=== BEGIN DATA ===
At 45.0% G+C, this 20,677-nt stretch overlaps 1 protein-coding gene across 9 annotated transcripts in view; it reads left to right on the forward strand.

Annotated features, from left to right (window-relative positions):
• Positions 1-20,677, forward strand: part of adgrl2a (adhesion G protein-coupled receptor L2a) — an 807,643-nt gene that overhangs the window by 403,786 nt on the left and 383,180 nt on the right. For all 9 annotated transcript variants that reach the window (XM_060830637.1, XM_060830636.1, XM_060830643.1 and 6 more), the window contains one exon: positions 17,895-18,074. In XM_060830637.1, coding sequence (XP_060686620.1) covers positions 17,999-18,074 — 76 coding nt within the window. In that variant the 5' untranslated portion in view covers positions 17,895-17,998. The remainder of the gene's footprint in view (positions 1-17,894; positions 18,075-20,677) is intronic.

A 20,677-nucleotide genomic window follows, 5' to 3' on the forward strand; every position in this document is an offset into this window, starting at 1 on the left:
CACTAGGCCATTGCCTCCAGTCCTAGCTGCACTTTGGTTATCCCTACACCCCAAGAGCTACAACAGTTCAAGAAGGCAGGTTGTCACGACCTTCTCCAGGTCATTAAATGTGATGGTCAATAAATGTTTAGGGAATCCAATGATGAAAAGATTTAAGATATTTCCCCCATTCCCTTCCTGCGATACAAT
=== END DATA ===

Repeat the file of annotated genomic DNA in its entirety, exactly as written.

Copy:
At 45.0% G+C, this 20,677-nt stretch overlaps 1 protein-coding gene across 9 annotated transcripts in view; it reads left to right on the forward strand.

Annotated features, from left to right (window-relative positions):
• Positions 1-20,677, forward strand: part of adgrl2a (adhesion G protein-coupled receptor L2a) — an 807,643-nt gene that overhangs the window by 403,786 nt on the left and 383,180 nt on the right. For all 9 annotated transcript variants that reach the window (XM_060830637.1, XM_060830636.1, XM_060830643.1 and 6 more), the window contains one exon: positions 17,895-18,074. In XM_060830637.1, coding sequence (XP_060686620.1) covers positions 17,999-18,074 — 76 coding nt within the window. In that variant the 5' untranslated portion in view covers positions 17,895-17,998. The remainder of the gene's footprint in view (positions 1-17,894; positions 18,075-20,677) is intronic.

A 20,677-nucleotide genomic window follows, 5' to 3' on the forward strand; every position in this document is an offset into this window, starting at 1 on the left:
CACTAGGCCATTGCCTCCAGTCCTAGCTGCACTTTGGTTATCCCTACACCCCAAGAGCTACAACAGTTCAAGAAGGCAGGTTGTCACGACCTTCTCCAGGTCATTAAATGTGATGGTCAATAAATGTTTAGGGAATCCAATGATGAAAAGATTTAAGATATTTCCCCCATTCCCTTCCTGCGATACAAT